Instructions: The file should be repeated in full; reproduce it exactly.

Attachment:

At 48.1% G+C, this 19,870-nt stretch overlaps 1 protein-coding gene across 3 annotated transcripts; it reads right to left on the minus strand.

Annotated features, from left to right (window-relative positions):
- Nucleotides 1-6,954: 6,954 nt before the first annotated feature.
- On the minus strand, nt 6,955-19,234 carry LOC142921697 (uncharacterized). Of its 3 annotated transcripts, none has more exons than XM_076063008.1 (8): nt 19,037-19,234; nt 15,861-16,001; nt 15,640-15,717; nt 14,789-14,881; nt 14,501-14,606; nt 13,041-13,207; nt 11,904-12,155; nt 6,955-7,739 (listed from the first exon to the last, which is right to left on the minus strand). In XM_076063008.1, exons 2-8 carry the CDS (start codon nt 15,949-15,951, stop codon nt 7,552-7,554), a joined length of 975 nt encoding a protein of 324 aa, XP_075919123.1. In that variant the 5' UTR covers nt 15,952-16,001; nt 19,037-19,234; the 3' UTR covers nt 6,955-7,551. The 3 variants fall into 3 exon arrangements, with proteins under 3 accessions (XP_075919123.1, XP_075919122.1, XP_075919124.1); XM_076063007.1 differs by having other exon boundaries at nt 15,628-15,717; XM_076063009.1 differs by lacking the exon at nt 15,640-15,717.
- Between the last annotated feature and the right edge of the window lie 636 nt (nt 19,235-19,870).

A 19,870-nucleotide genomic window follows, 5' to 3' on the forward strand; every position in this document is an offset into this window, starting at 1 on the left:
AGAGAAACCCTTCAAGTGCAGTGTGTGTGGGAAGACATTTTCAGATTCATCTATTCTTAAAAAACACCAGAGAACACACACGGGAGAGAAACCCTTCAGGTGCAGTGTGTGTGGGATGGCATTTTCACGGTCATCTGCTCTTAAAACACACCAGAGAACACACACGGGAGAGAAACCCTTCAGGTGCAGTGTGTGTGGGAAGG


At 48.1% G+C, this 19,870-nt stretch overlaps 1 protein-coding gene across 3 annotated transcripts; it reads right to left on the minus strand.

Annotated features, from left to right (window-relative positions):
- Nucleotides 1-6,954: 6,954 nt before the first annotated feature.
- On the minus strand, nt 6,955-19,234 carry LOC142921697 (uncharacterized). Of its 3 annotated transcripts, none has more exons than XM_076063008.1 (8): nt 19,037-19,234; nt 15,861-16,001; nt 15,640-15,717; nt 14,789-14,881; nt 14,501-14,606; nt 13,041-13,207; nt 11,904-12,155; nt 6,955-7,739 (listed from the first exon to the last, which is right to left on the minus strand). In XM_076063008.1, exons 2-8 carry the CDS (start codon nt 15,949-15,951, stop codon nt 7,552-7,554), a joined length of 975 nt encoding a protein of 324 aa, XP_075919123.1. In that variant the 5' UTR covers nt 15,952-16,001; nt 19,037-19,234; the 3' UTR covers nt 6,955-7,551. The 3 variants fall into 3 exon arrangements, with proteins under 3 accessions (XP_075919123.1, XP_075919122.1, XP_075919124.1); XM_076063007.1 differs by having other exon boundaries at nt 15,628-15,717; XM_076063009.1 differs by lacking the exon at nt 15,640-15,717.
- Between the last annotated feature and the right edge of the window lie 636 nt (nt 19,235-19,870).

A 19,870-nucleotide genomic window follows, 5' to 3' on the forward strand; every position in this document is an offset into this window, starting at 1 on the left:
AGAGAAACCCTTCAAGTGCAGTGTGTGTGGGAAGACATTTTCAGATTCATCTATTCTTAAAAAACACCAGAGAACACACACGGGAGAGAAACCCTTCAGGTGCAGTGTGTGTGGGATGGCATTTTCACGGTCATCTGCTCTTAAAACACACCAGAGAACACACACGGGAGAGAAACCCTTCAGGTGCAGTGTGTGTGGGAAGG